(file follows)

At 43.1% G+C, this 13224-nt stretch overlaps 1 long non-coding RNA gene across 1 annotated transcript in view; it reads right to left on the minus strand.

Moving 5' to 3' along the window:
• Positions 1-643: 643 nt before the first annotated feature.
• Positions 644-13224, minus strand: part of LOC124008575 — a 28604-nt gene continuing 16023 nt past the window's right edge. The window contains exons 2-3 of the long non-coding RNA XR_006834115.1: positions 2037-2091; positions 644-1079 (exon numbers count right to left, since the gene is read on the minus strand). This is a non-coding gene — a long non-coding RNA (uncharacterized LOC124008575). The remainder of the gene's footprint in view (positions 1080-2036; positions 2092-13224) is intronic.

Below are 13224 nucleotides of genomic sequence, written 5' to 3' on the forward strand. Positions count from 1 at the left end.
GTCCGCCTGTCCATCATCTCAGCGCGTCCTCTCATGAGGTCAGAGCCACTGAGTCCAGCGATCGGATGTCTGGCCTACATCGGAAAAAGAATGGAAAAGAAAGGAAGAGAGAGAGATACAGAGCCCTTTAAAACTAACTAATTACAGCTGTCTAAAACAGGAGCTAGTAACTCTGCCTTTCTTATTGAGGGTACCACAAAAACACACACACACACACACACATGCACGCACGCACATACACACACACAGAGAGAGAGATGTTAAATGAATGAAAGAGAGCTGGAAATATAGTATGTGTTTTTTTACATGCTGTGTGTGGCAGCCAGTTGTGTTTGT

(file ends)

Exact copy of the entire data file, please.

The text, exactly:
At 43.1% G+C, this 13224-nt stretch overlaps 1 long non-coding RNA gene across 1 annotated transcript in view; it reads right to left on the minus strand.

Moving 5' to 3' along the window:
• Positions 1-643: 643 nt before the first annotated feature.
• Positions 644-13224, minus strand: part of LOC124008575 — a 28604-nt gene continuing 16023 nt past the window's right edge. The window contains exons 2-3 of the long non-coding RNA XR_006834115.1: positions 2037-2091; positions 644-1079 (exon numbers count right to left, since the gene is read on the minus strand). This is a non-coding gene — a long non-coding RNA (uncharacterized LOC124008575). The remainder of the gene's footprint in view (positions 1080-2036; positions 2092-13224) is intronic.

Below are 13224 nucleotides of genomic sequence, written 5' to 3' on the forward strand. Positions count from 1 at the left end.
GTCCGCCTGTCCATCATCTCAGCGCGTCCTCTCATGAGGTCAGAGCCACTGAGTCCAGCGATCGGATGTCTGGCCTACATCGGAAAAAGAATGGAAAAGAAAGGAAGAGAGAGAGATACAGAGCCCTTTAAAACTAACTAATTACAGCTGTCTAAAACAGGAGCTAGTAACTCTGCCTTTCTTATTGAGGGTACCACAAAAACACACACACACACACACACATGCACGCACGCACATACACACACACAGAGAGAGAGATGTTAAATGAATGAAAGAGAGCTGGAAATATAGTATGTGTTTTTTTACATGCTGTGTGTGGCAGCCAGTTGTGTTTGT